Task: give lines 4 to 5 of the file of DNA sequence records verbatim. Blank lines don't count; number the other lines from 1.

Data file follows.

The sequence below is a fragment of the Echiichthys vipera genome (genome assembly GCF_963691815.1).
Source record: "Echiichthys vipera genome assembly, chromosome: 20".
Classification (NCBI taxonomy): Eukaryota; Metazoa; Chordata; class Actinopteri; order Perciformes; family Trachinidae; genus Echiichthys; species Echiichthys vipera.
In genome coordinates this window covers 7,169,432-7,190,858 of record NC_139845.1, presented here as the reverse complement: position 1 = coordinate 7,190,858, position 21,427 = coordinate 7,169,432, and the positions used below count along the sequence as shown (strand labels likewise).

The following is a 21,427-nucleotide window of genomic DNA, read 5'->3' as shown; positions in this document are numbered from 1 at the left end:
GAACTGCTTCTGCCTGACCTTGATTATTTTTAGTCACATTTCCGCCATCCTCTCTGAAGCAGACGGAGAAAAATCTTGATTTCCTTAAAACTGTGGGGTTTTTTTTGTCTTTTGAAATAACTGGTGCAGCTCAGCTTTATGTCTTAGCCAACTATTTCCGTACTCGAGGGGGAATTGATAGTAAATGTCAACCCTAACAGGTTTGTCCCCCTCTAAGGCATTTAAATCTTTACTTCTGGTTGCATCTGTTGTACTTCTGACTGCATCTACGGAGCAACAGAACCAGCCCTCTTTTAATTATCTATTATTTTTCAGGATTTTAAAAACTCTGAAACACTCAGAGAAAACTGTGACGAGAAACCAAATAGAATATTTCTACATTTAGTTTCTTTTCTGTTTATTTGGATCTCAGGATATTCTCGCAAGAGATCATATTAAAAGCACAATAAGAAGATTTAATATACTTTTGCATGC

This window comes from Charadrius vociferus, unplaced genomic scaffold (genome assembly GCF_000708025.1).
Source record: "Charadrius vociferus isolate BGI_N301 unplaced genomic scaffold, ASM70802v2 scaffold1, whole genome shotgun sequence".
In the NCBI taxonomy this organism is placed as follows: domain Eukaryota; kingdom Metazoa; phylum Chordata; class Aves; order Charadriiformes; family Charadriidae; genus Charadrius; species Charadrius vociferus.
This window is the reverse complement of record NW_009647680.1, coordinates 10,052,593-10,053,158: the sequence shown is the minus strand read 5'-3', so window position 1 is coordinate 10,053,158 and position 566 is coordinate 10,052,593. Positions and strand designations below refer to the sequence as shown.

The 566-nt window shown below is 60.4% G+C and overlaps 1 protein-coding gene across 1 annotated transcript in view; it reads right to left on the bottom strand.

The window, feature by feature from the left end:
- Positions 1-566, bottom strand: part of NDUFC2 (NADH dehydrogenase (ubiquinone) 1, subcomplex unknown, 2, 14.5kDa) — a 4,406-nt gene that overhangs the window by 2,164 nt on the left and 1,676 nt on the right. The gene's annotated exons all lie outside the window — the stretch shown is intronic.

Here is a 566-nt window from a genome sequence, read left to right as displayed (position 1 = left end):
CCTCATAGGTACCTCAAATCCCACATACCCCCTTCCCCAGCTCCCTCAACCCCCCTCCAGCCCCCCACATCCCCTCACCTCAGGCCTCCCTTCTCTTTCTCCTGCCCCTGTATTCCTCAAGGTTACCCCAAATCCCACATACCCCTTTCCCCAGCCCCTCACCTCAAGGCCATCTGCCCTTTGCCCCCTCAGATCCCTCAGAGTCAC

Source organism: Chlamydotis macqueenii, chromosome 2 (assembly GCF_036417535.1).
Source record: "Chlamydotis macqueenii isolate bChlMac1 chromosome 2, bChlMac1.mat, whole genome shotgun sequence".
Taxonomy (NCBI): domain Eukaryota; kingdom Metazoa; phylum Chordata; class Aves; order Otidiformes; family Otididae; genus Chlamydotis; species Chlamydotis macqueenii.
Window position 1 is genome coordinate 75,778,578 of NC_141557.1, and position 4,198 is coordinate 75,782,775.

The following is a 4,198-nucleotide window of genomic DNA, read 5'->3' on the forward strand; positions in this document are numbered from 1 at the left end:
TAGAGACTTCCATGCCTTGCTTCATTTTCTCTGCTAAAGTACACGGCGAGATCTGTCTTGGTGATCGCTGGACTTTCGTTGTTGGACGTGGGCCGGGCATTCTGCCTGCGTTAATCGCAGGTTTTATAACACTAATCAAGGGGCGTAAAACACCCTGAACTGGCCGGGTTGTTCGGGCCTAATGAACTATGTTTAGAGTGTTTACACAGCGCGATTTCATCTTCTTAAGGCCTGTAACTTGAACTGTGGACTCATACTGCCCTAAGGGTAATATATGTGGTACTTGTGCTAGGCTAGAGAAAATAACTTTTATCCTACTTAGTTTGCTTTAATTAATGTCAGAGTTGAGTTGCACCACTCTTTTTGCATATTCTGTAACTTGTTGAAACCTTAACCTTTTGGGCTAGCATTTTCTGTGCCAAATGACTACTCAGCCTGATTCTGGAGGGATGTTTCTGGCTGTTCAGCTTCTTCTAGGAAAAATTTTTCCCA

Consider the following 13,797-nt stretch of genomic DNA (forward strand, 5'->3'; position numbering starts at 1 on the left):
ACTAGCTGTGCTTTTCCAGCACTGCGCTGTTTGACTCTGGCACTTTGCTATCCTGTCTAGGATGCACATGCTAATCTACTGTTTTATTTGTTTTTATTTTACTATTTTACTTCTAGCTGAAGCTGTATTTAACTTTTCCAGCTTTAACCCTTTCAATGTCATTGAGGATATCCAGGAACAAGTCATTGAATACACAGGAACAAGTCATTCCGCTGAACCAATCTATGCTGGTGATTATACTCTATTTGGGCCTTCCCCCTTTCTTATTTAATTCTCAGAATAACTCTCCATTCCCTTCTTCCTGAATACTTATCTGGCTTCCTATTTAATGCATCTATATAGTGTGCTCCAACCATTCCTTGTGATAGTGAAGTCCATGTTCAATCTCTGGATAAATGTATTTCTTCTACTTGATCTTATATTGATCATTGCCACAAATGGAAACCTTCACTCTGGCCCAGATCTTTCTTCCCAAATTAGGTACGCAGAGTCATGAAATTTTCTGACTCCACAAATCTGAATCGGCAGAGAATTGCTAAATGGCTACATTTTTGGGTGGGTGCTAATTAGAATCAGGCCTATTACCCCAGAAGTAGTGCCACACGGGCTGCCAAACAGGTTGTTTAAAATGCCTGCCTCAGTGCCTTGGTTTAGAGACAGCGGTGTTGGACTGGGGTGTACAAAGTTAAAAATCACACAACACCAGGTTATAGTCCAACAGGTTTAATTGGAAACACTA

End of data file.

In genome coordinates this window covers 7,169,432-7,190,858 of record NC_139845.1, presented here as the reverse complement: position 1 = coordinate 7,190,858, position 21,427 = coordinate 7,169,432, and the positions used below count along the sequence as shown (strand labels likewise).

The following is a 21,427-nucleotide window of genomic DNA, read 5'->3' as shown; positions in this document are numbered from 1 at the left end: